I have two approaches to do that when working in MATLAB.
The first is to generate a clean sine wave, and then apply a distorting function. For instance applying x*(1+kx^2) for small k to your sinewave vector x would give small amounts of even harmonics. Use v^3 for odd harmonics. k=0 gives the original signal vector, increase k for more distortion. I don't usually calibrate what k does, just fft and see what it's given me, and adjust k to taste.
The second is to inverse fourrier transform a vector containing your frequency specification. So you'd create a vector like [dc_val, 1, second_level, third level, ... ], and then apply ifft to turn it into a time vector. Note that MATLAB is one of the few languages still stuck in the BASIC and FORTRAN dark ages by using 1-based arrays. This means the dc term is index 1, sine term 2, 2nd harmonic 3 etc.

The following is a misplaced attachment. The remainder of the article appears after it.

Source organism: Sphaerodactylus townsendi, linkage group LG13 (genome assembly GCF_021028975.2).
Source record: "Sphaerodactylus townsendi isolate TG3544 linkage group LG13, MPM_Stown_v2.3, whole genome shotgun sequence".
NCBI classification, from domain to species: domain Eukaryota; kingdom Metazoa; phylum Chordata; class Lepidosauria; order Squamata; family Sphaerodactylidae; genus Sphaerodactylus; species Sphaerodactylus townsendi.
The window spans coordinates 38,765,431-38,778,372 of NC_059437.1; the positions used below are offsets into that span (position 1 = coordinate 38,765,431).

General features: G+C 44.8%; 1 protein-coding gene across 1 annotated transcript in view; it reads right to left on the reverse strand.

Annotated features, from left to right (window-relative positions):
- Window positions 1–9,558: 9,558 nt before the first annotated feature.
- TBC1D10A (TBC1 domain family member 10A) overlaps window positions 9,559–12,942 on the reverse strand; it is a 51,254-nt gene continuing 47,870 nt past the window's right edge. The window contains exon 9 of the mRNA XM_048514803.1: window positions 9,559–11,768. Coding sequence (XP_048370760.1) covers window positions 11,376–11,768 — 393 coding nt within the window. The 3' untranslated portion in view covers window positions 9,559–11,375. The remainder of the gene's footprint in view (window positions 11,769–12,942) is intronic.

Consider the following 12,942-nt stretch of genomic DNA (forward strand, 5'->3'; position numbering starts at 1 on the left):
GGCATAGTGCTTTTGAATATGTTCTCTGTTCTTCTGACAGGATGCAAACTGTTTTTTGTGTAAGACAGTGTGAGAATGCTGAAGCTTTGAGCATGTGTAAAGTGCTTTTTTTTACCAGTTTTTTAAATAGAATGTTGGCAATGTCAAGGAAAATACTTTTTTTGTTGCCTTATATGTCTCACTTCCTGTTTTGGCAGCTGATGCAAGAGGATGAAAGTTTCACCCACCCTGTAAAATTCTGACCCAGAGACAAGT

Note the frequency specification vector is complex, so you may get an unrealistic looking waveform if you use real coefficients for all your harmonics, and they all add up in phase Gibbs-style. If that's not acceptable, the kludge is to add a random phase to each frequency component before transformation.